Victor Schertzinger | 85 mins | VHS | U
Bob Hope and Bing Crosby star as a pair of young(ish) playboy sailors who run away from responsibility and family expectations in this comedy that launched the perennially popular Road to… series, which would spawn six sequels over the next 22 years.
Rather than a “comedy”, Road to Singapore might best be described as a “variety film” — it offers a mix of comedy, excitement, romance and song, a selection of entertainment that is more often provided by a few hours of TV these days. While it’s predominately light-hearted, the overall air is still more serious than that of the one other Road to… film I’ve seen, Road to Morocco: the plot seems to have been the film’s starting point, rather than an afterthought to connect the appropriate set pieces, and a couple of fight scenes are not wholly comedic in their choreography.
Unfortunately, in spite of this, there’s nothing here that’s as memorable as in Morocco. Bob and Bing are a great double act, undoubtedly carrying the film, but while it starts well enough it loses it as it goes on — even at a brief 85 minutes, it begins to drag early in the second half. It’s also worth noting that much of it is incredibly dated now, peppered with things like blacked-up natives (and our heroes blacking up to fit in) and the “good little housewife” routine. This is more an observation than a criticism — it’s very much a film of its time.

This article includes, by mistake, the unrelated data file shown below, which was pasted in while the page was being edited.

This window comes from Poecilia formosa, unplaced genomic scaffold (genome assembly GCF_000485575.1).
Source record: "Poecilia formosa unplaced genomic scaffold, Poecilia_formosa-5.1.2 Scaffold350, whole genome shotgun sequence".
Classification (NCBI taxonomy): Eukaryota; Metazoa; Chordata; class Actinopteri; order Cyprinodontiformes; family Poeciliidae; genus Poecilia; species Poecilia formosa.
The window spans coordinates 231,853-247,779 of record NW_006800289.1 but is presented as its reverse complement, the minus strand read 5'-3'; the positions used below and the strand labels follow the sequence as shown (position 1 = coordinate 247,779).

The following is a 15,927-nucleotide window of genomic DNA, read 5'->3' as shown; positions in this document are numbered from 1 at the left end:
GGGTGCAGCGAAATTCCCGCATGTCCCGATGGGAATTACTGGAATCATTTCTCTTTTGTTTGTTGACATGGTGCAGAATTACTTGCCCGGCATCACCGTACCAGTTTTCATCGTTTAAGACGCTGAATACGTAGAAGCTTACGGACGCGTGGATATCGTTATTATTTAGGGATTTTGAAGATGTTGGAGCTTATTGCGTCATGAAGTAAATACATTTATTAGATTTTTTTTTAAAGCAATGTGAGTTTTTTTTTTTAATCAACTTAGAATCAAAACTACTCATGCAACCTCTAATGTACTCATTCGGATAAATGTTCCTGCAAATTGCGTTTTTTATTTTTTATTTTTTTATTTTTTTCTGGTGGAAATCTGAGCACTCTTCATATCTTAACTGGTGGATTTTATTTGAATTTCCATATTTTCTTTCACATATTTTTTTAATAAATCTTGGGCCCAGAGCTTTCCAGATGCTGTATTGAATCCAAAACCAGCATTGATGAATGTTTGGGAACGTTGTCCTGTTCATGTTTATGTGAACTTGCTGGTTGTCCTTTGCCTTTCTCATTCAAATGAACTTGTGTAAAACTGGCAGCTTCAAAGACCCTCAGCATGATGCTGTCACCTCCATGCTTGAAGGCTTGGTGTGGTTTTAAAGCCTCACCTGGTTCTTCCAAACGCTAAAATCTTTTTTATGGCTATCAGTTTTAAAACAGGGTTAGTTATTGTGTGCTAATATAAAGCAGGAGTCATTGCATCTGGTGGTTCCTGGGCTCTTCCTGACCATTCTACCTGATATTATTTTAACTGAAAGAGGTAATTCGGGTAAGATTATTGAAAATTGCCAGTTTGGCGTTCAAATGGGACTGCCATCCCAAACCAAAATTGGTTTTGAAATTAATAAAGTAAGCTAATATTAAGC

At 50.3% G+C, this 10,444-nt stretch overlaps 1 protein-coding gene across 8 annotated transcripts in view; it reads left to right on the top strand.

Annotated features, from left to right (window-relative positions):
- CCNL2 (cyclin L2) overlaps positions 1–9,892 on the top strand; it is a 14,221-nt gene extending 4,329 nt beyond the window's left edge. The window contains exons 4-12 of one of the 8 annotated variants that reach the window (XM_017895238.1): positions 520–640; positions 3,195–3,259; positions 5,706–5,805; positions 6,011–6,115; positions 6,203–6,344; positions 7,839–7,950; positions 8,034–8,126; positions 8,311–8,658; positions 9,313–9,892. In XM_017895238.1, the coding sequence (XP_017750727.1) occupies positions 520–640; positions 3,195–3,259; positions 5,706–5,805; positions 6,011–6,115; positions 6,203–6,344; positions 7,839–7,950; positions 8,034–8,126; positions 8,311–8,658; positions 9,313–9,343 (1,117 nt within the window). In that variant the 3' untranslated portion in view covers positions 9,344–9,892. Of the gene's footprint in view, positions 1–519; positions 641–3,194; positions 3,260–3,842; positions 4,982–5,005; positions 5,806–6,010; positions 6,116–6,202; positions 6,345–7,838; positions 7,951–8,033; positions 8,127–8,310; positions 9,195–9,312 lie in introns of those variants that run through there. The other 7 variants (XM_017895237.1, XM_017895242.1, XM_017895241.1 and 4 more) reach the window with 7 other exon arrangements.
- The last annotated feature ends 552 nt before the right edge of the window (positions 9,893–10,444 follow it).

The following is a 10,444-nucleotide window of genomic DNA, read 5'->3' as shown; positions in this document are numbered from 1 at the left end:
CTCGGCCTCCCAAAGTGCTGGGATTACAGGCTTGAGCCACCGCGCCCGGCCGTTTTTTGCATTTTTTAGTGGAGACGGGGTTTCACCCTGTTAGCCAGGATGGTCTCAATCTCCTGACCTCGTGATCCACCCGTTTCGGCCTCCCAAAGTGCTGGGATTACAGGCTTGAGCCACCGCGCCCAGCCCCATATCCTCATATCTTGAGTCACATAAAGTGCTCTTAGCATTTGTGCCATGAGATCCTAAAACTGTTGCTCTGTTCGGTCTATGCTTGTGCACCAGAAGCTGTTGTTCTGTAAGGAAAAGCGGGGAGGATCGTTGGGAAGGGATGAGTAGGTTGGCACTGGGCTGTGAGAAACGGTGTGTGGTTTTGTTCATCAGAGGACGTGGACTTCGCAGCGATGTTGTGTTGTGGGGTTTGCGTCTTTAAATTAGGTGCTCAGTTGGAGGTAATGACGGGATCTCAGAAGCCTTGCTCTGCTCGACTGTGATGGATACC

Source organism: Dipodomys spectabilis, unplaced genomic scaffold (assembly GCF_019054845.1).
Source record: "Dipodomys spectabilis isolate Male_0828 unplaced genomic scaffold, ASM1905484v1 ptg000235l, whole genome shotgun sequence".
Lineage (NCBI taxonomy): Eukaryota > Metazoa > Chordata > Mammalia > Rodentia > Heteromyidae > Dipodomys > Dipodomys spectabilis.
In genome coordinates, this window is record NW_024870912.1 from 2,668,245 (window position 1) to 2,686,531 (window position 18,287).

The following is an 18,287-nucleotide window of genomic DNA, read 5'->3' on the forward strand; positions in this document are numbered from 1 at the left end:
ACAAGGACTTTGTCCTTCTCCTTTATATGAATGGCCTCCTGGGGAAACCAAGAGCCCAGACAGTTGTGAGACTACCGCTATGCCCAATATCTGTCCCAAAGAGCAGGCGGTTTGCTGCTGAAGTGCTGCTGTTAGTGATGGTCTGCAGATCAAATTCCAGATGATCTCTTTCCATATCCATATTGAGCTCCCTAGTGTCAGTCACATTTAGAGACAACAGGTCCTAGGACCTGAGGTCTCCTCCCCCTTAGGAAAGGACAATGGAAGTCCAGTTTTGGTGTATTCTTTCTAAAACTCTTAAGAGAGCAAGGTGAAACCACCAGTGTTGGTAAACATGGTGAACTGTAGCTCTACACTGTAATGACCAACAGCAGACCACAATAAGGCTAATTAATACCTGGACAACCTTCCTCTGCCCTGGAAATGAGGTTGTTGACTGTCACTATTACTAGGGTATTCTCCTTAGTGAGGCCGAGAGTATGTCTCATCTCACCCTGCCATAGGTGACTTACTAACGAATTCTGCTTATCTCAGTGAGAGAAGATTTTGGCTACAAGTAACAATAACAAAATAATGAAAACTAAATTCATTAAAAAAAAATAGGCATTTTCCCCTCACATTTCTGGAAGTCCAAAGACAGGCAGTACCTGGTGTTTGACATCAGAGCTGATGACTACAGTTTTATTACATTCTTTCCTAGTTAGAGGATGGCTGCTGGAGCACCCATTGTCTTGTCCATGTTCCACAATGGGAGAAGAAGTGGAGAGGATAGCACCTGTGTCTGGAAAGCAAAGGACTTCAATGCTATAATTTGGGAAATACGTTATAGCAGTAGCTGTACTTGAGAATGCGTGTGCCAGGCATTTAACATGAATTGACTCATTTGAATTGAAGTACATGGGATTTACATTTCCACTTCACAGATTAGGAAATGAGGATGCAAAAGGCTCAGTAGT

It might also be worth noting that, while I found Singapore reasonably entertaining, the friend I was watching with — who has enjoyed several other entries in the series, but had yet to see this — found it lacking. The score, however, is solely my own.